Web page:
Review of Tiny Homes by Kevin Kelly in CoolTools

Wow!

“…Some are on wheels, a few float, some are pre-fab, but most are handmade shelters placed in odd corners in cities, suburbs and the country. Their variety is stunning. This large book erupts with a cornucopia of 1,300 photos featuring 150 different tiny homes, showing you how they were built, giving resources and helpful tips of their construction, supplying design solutions and inspiration for others, but also conveying WHY they were built. Tiny though they are, they are much more than mere shelter.…”

This is all the more better because CoolTools is my favorite blog. It’s the electronic Whole Earth Catalog, immensely useful to me.

https://www.kk.org/cooltools/archives/006018.php

About Lloyd Kahn

Lloyd Kahn started building his own home in the early '60s and went on to publish books showing homeowners how they could build their own homes with their own hands. He got his start in publishing by working as the shelter editor of the Whole Earth Catalog with Stewart Brand in the late '60s. He has since authored six highly-graphic books on homemade building, all of which are interrelated. The books, "The Shelter Library Of Building Books," include Shelter, Shelter II (1978), Home Work (2004), Builders of the Pacific Coast (2008), Tiny Homes (2012), and Tiny Homes on the Move (2014). Lloyd operates from Northern California studio built of recycled lumber, set in the midst of a vegetable garden, and hooked into the world via five Mac computers. You can check out videos (one with over 450,000 views) on Lloyd by doing a search on YouTube:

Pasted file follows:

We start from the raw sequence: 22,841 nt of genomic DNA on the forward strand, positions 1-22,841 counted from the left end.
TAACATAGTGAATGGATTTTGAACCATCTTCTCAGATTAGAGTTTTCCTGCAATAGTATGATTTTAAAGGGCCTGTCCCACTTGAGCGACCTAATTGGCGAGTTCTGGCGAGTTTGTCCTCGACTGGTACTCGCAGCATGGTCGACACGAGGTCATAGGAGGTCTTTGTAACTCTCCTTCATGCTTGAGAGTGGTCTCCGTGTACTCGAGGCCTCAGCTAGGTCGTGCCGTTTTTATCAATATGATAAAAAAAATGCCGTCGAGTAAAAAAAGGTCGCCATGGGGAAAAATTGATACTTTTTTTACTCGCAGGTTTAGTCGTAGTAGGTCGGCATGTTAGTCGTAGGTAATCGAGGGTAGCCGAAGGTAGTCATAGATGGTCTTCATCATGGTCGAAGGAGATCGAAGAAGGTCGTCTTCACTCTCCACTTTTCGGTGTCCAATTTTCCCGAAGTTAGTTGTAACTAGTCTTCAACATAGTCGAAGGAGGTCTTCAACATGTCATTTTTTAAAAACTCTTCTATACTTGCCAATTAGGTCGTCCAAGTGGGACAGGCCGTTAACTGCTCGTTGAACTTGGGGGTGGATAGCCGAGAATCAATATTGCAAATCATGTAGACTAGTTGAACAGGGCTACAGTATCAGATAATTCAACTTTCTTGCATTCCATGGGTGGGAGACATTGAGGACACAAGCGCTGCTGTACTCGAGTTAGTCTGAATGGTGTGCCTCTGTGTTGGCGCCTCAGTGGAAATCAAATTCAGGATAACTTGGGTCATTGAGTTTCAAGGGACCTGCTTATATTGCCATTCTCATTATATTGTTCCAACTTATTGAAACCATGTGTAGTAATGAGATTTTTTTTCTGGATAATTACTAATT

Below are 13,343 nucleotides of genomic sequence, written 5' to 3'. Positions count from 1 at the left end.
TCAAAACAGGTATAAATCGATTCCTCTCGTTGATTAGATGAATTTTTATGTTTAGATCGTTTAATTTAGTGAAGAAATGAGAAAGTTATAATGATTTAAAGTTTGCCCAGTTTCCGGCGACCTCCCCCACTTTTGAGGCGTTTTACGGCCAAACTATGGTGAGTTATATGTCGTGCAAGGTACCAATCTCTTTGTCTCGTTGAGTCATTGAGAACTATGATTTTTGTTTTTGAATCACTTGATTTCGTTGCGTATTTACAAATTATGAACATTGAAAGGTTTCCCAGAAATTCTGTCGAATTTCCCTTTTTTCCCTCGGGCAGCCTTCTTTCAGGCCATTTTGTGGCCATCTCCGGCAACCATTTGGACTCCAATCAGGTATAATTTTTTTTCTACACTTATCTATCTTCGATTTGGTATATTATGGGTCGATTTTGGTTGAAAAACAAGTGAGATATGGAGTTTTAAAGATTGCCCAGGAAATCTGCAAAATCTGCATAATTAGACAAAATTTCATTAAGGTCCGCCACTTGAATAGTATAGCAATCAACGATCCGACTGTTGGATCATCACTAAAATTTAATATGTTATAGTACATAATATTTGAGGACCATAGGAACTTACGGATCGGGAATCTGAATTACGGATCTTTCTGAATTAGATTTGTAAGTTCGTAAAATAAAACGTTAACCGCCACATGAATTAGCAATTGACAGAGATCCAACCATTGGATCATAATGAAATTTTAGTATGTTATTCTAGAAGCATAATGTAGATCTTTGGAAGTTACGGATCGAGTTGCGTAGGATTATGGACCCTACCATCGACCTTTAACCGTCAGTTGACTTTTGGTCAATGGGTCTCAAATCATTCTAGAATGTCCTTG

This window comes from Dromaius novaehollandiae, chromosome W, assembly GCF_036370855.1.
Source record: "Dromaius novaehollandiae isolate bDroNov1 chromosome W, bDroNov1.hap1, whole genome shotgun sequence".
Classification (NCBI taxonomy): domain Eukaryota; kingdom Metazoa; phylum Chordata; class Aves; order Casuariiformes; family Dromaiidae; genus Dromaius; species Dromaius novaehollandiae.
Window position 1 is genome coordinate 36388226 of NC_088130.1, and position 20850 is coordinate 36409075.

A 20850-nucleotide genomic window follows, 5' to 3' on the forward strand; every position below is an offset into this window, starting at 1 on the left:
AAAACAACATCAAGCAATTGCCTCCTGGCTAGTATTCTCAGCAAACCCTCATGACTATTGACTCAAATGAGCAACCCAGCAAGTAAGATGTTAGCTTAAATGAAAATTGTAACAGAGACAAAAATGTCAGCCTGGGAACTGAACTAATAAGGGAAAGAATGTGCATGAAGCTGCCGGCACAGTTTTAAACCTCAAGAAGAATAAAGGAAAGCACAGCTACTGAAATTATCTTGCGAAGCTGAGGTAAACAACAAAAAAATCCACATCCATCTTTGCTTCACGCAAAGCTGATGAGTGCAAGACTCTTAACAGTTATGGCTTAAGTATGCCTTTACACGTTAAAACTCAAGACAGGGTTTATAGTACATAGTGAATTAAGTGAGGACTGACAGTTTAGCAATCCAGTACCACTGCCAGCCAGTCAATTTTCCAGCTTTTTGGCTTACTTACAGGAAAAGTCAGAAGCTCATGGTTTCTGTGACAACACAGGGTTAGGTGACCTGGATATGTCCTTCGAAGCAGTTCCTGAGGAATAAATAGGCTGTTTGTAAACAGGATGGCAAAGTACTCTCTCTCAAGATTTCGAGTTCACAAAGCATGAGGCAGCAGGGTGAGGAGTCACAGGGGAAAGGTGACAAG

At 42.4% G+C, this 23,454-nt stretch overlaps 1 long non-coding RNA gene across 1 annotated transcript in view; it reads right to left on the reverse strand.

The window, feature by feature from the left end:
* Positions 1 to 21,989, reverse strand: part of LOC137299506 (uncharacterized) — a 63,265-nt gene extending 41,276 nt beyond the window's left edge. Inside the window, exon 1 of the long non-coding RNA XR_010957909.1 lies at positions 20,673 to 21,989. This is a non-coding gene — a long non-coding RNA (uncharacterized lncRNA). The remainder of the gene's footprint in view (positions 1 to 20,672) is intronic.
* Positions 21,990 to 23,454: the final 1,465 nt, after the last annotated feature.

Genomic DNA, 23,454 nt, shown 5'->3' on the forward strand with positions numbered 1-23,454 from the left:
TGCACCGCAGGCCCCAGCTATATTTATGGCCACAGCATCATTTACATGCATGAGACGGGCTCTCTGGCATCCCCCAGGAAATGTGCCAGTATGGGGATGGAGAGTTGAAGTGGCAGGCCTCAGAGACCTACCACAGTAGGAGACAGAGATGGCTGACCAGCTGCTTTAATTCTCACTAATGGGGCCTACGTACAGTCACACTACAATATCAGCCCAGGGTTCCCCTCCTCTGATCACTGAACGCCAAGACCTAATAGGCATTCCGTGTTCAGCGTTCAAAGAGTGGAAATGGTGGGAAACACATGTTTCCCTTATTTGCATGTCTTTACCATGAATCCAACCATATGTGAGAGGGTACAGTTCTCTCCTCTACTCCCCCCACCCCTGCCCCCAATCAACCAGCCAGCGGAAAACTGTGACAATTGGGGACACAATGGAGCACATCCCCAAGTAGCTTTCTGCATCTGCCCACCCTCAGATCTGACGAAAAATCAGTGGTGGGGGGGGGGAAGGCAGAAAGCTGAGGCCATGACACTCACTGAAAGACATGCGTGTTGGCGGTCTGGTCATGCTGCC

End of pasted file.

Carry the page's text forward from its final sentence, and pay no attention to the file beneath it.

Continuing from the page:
One Response to Review of Tiny Homes by Kevin Kelly in CoolTools

  1. Go Lloyd! I took a minute to read the comments section accompanying the article. Not everyone gets it. But a lot of people do get it and others are trying to get it and that's how it starts. Several comments had a wistful note to them. They cited zoning and infrastructure and other reasons why it won't work. But they were intrigued, to say the least. I hope your newest effort will find its way to every Public Library in America. I suspect some of the people who can best benefit from your inspiration spend a lot of time in libraries and parks.

    Tim Joe

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